Liberals had a lot to celebrate last night. President Obama was handed a second term while Democrats held the Senate—both feats that seemed far from certain earlier this year. When we look for people to thank for these victories, we have to give blatant Republican misogyny a big round of applause.
Two Senate seats that were at one time safe bets for the GOP rested in Democratic hands at the end of the night thanks in large part to Republicans trying to define rape. Claire McCaskill defeated her challenger Todd Akin—women voters had a way of shutting that whole thing down after he made some outrageous comments about birth from rape. Richard Mourdock, who also brought up rape in a bizarre fashion, had to concede last night, another race the GOP expected to win. While Joe Donnelly, who defeated Mourdock, is no pro-choice treasure—he signed on to the GOP House bill that made reference to “forcible” rape, for instance—women at least sent Mourdock packing.
These two races have much in common. As Celinda Lake, Democratic pollster and president of Lake Research Partners, put it to me, “It was very much women who won those races and women reacting to the comments made by the Republican candidates about redefining rape.” In fact, exit polling showed McCaskilll carrying more of the female vote than she did in 2006, overwhelmingly winning votes from women ages 18–44. Polling for the Donnelly/Mourdock showed the same phenomenon: 52 percent of women voters picked Donnelly versus 42 who went for his opponent, while the candidates were deadlocked with male voters.
These dynamics showed up in some other races. Bob Casey remains Pennsylvania’s senator, defeating Republican Tom Smith, who compared pregnancy from rape to having a child out of wedlock, with 58 percent of women’s votes. Heidi Heitkamp, a Democrat running for Senate in North Dakota, has a slight lead over Republican Rick Berg, who only supports abortion exceptions for the life of the mother and not for rape victims, although the race is still too close to call.
And it may have been Akin’s headline-worthy comments that began to turn the tide in the Democrats’ favor. His remarks were made on August 19, and as you can see in the chart below (via Brian Beutler of Talking Points Memo), that’s when the GOP’s chances of taking the Senate began to disappear:
This difference of opinion between male and female voters also made a big appearance, of course, in the presidential race. Women turned out at the same rate as 2008—they made up 53 percent of the electorate. CNN’s exit polling showed a ten-point gender gap, with 54 percent of women going for Obama and just 44 percent voting Romney. According to Lake, the two issues that account for this gap were a strong feeling among women that Obama, and Democrats in general, have economic solutions that are “more in touch with their lives,” and that female voters were paying attention to women’s issues, particularly the GOP threat to defund Planned Parenthood. That last issue “remained one of the most vivid things to women, one of the pieces in advertising that had the highest recall,” Lake told me. It looks like having candidates at the top of the ticket who want to overturn Roe v. Wade, undo the ACA's provision giving women co-pay free access to contraception on "day one," and defund Planned Parenthood doesn't play well with one of the country's largest voting blocs.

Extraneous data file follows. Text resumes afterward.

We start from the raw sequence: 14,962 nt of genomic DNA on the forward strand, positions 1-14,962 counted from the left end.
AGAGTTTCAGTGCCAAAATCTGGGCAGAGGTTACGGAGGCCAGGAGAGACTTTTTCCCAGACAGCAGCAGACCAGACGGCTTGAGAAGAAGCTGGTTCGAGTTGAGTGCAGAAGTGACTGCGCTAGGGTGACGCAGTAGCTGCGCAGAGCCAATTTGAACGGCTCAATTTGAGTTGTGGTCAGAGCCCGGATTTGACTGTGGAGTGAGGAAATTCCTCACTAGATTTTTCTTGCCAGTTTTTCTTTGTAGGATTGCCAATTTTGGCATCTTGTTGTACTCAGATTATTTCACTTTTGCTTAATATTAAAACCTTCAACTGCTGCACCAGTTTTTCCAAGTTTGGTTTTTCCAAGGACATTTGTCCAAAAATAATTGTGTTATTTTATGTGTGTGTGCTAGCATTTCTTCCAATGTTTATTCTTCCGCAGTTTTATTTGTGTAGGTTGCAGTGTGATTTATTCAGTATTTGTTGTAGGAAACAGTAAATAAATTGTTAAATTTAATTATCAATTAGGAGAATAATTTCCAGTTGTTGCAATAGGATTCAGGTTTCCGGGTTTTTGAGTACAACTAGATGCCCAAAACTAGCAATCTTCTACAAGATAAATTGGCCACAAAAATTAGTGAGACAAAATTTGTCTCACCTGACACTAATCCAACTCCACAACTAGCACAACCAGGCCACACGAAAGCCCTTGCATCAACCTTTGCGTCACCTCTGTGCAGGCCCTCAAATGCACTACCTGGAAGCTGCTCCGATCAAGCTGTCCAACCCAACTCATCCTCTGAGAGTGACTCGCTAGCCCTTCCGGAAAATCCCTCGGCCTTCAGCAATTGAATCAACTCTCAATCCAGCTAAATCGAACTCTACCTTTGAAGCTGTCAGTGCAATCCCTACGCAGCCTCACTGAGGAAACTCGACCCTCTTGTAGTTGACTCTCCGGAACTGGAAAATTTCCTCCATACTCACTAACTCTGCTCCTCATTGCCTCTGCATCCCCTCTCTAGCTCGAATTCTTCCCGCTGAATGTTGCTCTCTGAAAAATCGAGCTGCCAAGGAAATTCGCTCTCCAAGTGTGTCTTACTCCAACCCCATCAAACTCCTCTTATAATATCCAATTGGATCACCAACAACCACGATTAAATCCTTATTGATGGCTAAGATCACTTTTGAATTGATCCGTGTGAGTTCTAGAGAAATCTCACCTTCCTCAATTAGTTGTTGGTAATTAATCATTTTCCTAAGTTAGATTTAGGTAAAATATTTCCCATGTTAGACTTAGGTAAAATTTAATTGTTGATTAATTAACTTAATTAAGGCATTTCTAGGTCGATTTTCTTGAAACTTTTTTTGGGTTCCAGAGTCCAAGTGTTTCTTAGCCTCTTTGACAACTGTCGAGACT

And while the economy remained at the front of women’s minds as they headed to the polls—six in ten voters said that was the top issue—abortion and contraception are inextricably intertwined with that concern. “Reproductive health issues, whether funding for Planned Parenthood or insurance covering birth control, is an economic issue as well as a women’s health issue, particularly in this economy,” Lake said. Women were thinking, “Why are we even discussing this? It’s not like there’s a shortage of other issues.” Sky-high unemployment and stagnating wages might deserve some attention, for instance.
So thank you, Republican misogynists, for handing the Democrats crucial victories last night. The comments about women this cycle were not an abrupt departure from the party’s ideology but rather moments of clarity about what they’ve felt deep in their hearts for years now, as pro-choice women have long been warning. But the GOP overreached in exposing its sexism and misogyny this year. Whether it was a strategy to rally up the ultraconservative base or merely moments of accidental truth-telling, it backfired in a major way. Score one for women’s rights, zero for attempts to control their bodies.
John Nichols: Obama won big last night. Now is the time for him to do something with it.